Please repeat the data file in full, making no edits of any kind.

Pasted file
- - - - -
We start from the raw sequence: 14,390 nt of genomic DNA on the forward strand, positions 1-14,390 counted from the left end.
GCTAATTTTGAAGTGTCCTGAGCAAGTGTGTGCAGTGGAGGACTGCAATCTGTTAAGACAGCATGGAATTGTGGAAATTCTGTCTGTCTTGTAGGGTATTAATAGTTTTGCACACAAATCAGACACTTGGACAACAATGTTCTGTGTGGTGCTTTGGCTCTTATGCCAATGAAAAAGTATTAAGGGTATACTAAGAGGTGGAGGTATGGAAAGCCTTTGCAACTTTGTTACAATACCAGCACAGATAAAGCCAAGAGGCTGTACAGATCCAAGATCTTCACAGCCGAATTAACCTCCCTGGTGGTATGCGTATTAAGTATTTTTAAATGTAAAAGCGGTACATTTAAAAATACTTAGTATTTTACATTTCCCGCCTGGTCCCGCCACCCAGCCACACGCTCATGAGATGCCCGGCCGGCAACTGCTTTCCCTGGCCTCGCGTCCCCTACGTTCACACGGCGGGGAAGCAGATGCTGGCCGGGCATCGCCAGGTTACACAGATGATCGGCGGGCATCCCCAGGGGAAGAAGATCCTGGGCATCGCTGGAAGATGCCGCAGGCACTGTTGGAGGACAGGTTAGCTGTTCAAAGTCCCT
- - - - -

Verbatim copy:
We start from the raw sequence: 14,390 nt of genomic DNA on the forward strand, positions 1-14,390 counted from the left end.
GCTAATTTTGAAGTGTCCTGAGCAAGTGTGTGCAGTGGAGGACTGCAATCTGTTAAGACAGCATGGAATTGTGGAAATTCTGTCTGTCTTGTAGGGTATTAATAGTTTTGCACACAAATCAGACACTTGGACAACAATGTTCTGTGTGGTGCTTTGGCTCTTATGCCAATGAAAAAGTATTAAGGGTATACTAAGAGGTGGAGGTATGGAAAGCCTTTGCAACTTTGTTACAATACCAGCACAGATAAAGCCAAGAGGCTGTACAGATCCAAGATCTTCACAGCCGAATTAACCTCCCTGGTGGTATGCGTATTAAGTATTTTTAAATGTAAAAGCGGTACATTTAAAAATACTTAGTATTTTACATTTCCCGCCTGGTCCCGCCACCCAGCCACACGCTCATGAGATGCCCGGCCGGCAACTGCTTTCCCTGGCCTCGCGTCCCCTACGTTCACACGGCGGGGAAGCAGATGCTGGCCGGGCATCGCCAGGTTACACAGATGATCGGCGGGCATCCCCAGGGGAAGAAGATCCTGGGCATCGCTGGAAGATGCCGCAGGCACTGTTGGAGGACAGGTTAGCTGTTCAAAGTCCCT